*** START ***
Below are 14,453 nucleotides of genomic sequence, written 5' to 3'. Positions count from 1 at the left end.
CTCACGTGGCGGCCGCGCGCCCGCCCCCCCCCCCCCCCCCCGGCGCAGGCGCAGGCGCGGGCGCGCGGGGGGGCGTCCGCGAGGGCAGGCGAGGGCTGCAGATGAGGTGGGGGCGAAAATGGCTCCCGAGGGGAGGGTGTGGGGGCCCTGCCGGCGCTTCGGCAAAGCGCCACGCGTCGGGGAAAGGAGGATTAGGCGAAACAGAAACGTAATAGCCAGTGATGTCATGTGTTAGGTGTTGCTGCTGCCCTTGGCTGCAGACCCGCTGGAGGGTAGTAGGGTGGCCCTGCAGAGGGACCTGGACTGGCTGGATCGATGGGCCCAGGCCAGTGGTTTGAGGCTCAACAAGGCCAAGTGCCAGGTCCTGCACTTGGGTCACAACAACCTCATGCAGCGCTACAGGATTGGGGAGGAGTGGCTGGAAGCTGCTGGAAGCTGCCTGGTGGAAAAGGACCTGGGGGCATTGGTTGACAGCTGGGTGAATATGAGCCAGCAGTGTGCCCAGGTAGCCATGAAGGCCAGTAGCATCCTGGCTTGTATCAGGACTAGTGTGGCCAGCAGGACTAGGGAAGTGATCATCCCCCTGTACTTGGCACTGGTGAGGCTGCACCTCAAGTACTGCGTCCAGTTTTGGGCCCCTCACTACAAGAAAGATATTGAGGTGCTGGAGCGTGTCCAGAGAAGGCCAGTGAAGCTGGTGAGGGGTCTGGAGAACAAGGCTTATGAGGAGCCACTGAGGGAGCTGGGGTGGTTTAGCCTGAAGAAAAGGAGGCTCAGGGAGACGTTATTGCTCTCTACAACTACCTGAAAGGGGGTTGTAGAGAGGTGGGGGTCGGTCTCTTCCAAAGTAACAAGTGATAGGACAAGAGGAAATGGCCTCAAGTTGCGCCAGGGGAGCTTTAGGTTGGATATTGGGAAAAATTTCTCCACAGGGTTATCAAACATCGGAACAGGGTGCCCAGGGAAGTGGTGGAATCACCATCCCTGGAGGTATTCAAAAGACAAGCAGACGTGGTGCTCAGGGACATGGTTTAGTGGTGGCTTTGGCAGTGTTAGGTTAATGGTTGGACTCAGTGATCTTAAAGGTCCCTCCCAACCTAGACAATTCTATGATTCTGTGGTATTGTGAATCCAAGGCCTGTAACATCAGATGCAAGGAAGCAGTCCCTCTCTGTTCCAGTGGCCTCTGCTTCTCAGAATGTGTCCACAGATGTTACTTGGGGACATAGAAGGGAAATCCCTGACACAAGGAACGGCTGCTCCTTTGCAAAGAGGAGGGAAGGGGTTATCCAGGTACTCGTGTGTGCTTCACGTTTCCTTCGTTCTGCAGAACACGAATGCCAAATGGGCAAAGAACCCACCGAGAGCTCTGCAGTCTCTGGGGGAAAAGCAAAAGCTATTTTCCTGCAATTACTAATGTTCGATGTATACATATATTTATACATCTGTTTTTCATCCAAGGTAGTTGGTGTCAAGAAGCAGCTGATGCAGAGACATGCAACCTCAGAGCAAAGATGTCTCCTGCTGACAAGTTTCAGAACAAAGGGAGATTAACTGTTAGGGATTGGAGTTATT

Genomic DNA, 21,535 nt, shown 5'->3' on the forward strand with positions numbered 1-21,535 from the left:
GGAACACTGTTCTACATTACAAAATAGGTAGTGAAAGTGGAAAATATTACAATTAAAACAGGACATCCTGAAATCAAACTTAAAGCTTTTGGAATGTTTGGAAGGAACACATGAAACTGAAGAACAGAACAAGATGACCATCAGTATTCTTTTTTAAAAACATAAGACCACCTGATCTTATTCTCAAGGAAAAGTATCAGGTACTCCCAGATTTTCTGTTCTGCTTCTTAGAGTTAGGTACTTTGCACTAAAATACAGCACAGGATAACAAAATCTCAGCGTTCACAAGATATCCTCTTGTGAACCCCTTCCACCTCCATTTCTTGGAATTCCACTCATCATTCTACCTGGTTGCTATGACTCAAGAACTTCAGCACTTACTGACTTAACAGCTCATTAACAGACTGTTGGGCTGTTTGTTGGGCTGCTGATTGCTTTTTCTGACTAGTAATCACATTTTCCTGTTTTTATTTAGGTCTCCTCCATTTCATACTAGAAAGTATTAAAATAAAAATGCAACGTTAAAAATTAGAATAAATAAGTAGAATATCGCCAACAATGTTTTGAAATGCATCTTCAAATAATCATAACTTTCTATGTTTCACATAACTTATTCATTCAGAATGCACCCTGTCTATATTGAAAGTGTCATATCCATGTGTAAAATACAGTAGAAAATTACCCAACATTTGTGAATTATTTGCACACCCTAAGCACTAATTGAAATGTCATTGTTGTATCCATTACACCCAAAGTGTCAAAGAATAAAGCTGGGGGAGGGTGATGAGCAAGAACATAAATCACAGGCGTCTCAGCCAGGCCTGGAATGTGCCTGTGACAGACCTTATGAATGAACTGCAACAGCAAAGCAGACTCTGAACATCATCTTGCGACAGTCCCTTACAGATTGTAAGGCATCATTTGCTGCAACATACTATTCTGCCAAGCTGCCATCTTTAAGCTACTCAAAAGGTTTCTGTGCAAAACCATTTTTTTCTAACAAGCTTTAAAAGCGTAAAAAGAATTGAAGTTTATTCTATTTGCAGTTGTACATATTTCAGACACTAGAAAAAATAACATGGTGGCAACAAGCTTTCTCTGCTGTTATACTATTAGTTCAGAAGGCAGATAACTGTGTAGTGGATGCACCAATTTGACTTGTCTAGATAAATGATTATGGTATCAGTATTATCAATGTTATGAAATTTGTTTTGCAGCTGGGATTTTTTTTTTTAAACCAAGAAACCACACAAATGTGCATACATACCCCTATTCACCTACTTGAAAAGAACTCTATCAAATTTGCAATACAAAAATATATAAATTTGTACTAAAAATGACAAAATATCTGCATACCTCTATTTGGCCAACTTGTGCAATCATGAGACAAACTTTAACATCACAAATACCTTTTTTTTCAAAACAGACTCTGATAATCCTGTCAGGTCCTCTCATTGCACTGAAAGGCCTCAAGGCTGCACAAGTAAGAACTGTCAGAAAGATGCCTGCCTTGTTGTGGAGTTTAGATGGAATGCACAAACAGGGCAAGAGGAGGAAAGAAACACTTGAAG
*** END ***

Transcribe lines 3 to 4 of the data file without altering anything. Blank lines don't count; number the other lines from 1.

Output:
Genomic DNA, 21,535 nt, shown 5'->3' on the forward strand with positions numbered 1-21,535 from the left:
GGAACACTGTTCTACATTACAAAATAGGTAGTGAAAGTGGAAAATATTACAATTAAAACAGGACATCCTGAAATCAAACTTAAAGCTTTTGGAATGTTTGGAAGGAACACATGAAACTGAAGAACAGAACAAGATGACCATCAGTATTCTTTTTTAAAAACATAAGACCACCTGATCTTATTCTCAAGGAAAAGTATCAGGTACTCCCAGATTTTCTGTTCTGCTTCTTAGAGTTAGGTACTTTGCACTAAAATACAGCACAGGATAACAAAATCTCAGCGTTCACAAGATATCCTCTTGTGAACCCCTTCCACCTCCATTTCTTGGAATTCCACTCATCATTCTACCTGGTTGCTATGACTCAAGAACTTCAGCACTTACTGACTTAACAGCTCATTAACAGACTGTTGGGCTGTTTGTTGGGCTGCTGATTGCTTTTTCTGACTAGTAATCACATTTTCCTGTTTTTATTTAGGTCTCCTCCATTTCATACTAGAAAGTATTAAAATAAAAATGCAACGTTAAAAATTAGAATAAATAAGTAGAATATCGCCAACAATGTTTTGAAATGCATCTTCAAATAATCATAACTTTCTATGTTTCACATAACTTATTCATTCAGAATGCACCCTGTCTATATTGAAAGTGTCATATCCATGTGTAAAATACAGTAGAAAATTACCCAACATTTGTGAATTATTTGCACACCCTAAGCACTAATTGAAATGTCATTGTTGTATCCATTACACCCAAAGTGTCAAAGAATAAAGCTGGGGGAGGGTGATGAGCAAGAACATAAATCACAGGCGTCTCAGCCAGGCCTGGAATGTGCCTGTGACAGACCTTATGAATGAACTGCAACAGCAAAGCAGACTCTGAACATCATCTTGCGACAGTCCCTTACAGATTGTAAGGCATCATTTGCTGCAACATACTATTCTGCCAAGCTGCCATCTTTAAGCTACTCAAAAGGTTTCTGTGCAAAACCATTTTTTTCTAACAAGCTTTAAAAGCGTAAAAAGAATTGAAGTTTATTCTATTTGCAGTTGTACATATTTCAGACACTAGAAAAAATAACATGGTGGCAACAAGCTTTCTCTGCTGTTATACTATTAGTTCAGAAGGCAGATAACTGTGTAGTGGATGCACCAATTTGACTTGTCTAGATAAATGATTATGGTATCAGTATTATCAATGTTATGAAATTTGTTTTGCAGCTGGGATTTTTTTTTTTAAACCAAGAAACCACACAAATGTGCATACATACCCCTATTCACCTACTTGAAAAGAACTCTATCAAATTTGCAATACAAAAATATATAAATTTGTACTAAAAATGACAAAATATCTGCATACCTCTATTTGGCCAACTTGTGCAATCATGAGACAAACTTTAACATCACAAATACCTTTTTTTTCAAAACAGACTCTGATAATCCTGTCAGGTCCTCTCATTGCACTGAAAGGCCTCAAGGCTGCACAAGTAAGAACTGTCAGAAAGATGCCTGCCTTGTTGTGGAGTTTAGATGGAATGCACAAACAGGGCAAGAGGAGGAAAGAAACACTTGAAG